DiBello's Italian Food & Sandwiches

Tony DiBello knows Italian cuisine. He cities his Italian family and prior home in the New York area as the driving force for opening DiBello's Italian Food & Sandwiches two months ago in east Medford.

Basing his business on the predictable format of pasta, pizza and specialty sandwiches, DiBello says he believes efforts to serve from-scratch food will give him an edge over other, similar restaurants in the Rogue Valley.

After lunching there on a recent weekday, I wondered if DiBello's could make enough of an impression to weather the rough economic climate that seems to be hitting local restaurants particularly hard. That was before I tried DiBello's Italian Seven-Layer Cookies. They could practically stake a bakery endeavor on this flagship item.

More of a cake than a cookie, it's appropriately assembled in layers colored to mimic the Italian flag. Seedless berry jam is sandwiched between the almond-flavored sponge, and the whole thing is topped off with a thin layer of dark chocolate.

Toting the treat back to the newspaper office, I was in raptures from the first bite, wishing I had a cup of coffee to complement the distinctive flavors.

The sweet, DiBello says, is popular on cookie trays in New York, where he fondly remembers trying to beat other family members to it. Since DiBello's presents an entire platter every day, customers shouldn't have to fight to get one. Italian Seven-Layer Cookies sell for $1.50 apiece or $3.75 for three.

But that's hardly the only reason to give DiBello's a try. The menu features a dozen or so pastas priced between $8.95 for spaghetti to $14.95 for linguine with clam sauce.

Twelve-inch Neapolitan-style pizzas range from $9.95 for the most basic — topped with marinara, mozzarella, Parmesan and oregano — to $14.95 for suprema (all eight toppings) or chicken alfredo.

On the higher end, diners can enjoy shrimp scampi or picante tossed with fettuccine for $19.95 or a boneless rib steak with roasted potatoes and vegetable of the day for $24.50. All dinner items are served with a choice of soup or salad.

DiBello's deviates from ordinary Italian fare with its frittatas, Italian-style omelets that many customers may consider more of a breakfast item. Priced at $7.50, which includes patrons' choice of two ingredients and either bread or roasted potatoes, the frittata is a nice change of pace.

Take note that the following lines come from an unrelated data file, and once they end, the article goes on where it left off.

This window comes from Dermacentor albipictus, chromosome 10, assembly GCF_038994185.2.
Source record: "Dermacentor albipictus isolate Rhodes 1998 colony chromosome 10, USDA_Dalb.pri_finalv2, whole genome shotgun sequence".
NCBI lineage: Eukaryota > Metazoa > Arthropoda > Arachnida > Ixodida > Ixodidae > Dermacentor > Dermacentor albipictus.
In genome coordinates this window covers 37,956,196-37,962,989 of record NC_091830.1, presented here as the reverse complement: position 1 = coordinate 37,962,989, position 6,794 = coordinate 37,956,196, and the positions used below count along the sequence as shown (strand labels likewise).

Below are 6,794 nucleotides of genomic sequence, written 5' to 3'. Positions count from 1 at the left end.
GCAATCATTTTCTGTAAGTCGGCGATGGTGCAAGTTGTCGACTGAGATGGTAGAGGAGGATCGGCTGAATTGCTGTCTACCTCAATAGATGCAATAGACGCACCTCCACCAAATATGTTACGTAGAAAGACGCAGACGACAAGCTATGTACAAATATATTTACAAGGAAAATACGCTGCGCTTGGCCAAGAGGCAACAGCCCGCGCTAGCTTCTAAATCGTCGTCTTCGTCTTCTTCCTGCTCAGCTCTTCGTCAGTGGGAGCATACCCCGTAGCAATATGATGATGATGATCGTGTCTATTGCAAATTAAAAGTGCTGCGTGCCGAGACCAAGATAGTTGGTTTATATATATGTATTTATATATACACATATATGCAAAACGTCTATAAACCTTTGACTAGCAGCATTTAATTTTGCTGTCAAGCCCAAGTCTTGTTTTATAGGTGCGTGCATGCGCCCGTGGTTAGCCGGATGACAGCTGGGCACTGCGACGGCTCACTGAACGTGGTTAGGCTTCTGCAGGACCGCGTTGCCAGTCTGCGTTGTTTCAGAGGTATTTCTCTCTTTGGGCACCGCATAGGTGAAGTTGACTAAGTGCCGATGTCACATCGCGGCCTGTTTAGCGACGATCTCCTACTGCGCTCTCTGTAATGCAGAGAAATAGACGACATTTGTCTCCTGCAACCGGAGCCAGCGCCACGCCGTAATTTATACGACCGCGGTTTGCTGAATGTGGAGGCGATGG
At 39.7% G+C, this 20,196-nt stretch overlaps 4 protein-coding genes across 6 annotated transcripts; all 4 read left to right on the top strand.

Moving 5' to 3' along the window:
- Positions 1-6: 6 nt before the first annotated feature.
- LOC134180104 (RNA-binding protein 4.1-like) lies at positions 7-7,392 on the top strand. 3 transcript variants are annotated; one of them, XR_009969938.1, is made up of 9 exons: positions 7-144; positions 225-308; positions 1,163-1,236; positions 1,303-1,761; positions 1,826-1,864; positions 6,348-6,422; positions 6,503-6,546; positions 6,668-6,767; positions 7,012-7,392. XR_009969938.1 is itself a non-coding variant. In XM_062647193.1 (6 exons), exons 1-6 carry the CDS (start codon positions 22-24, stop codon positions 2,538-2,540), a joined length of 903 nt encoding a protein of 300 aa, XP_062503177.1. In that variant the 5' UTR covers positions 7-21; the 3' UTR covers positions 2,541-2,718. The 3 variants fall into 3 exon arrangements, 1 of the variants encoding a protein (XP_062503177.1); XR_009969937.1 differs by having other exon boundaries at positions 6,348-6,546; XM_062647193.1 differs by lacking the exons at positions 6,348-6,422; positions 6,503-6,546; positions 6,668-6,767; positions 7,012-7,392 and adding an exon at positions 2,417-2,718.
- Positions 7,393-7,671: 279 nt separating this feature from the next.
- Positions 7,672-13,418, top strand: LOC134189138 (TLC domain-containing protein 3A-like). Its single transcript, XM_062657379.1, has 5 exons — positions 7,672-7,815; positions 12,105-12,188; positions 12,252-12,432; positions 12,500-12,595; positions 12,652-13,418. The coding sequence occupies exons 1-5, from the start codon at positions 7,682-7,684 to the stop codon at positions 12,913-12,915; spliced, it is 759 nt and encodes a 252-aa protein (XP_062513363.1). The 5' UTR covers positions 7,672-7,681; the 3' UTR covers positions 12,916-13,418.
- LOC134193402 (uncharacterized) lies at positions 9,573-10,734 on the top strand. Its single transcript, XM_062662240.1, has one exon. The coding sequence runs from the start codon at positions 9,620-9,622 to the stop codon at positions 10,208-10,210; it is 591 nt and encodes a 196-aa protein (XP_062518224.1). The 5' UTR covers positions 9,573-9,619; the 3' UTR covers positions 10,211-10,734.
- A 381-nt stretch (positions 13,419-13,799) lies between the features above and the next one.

I ordered one to go made with capicola, Swiss cheese and mushrooms on a recent weeknight and found it a satisfying, low-carb alternative to pizza. The frittata proves that eggs for dinner are underrated.

A large section of DiBello's menu is devoted to sandwiches — hot heros, customizable cold sandwiches, breaded chicken breasts and a burger. A cold ham sandwich can be had for $6.75, accompanied by homemade macaroni salad or roasted potatoes. The most expensive sandwich, filled with prosciutto di Parma, is $9.50.

I ordered the ham, capicola and salami sandwich ($7.95) with toppings of tomato, banana peppers, oil and vinegar for a recent weekday lunch. Heaped with meat almost 3 inches thick, the sandwich was more than ample. I saved half for the next day's lunch.

By contrast, my friend's portion of stuffed shells alfredo ($8.75) seemed a little skimpy, although we couldn't fault the flavors of the spinach filling or the sauce. A small side salad or cup of soup would make this dish an attractive lunch option. On the reduced-price lunch menu, either can be added for $2.50.

DiBello's decor with its clay-colored walls and stone fireplace is pleasant enough, although diners may want to bring a light sweater or jacket through the summer months. Restaurants are typically always a little chilly this time of year, but we found DiBello's unusually so.

Lunch is served from 11 a.m. to 3 p.m. Senior and kids' menus also are offered, as well as a special take-out menu of dishes selected because they travel well. Given the deliciousness of DiBello's Seven-Layer Cookies, customers should save room for one of seven other desserts, including tiramisu for $6.95

— Sarah Lemon

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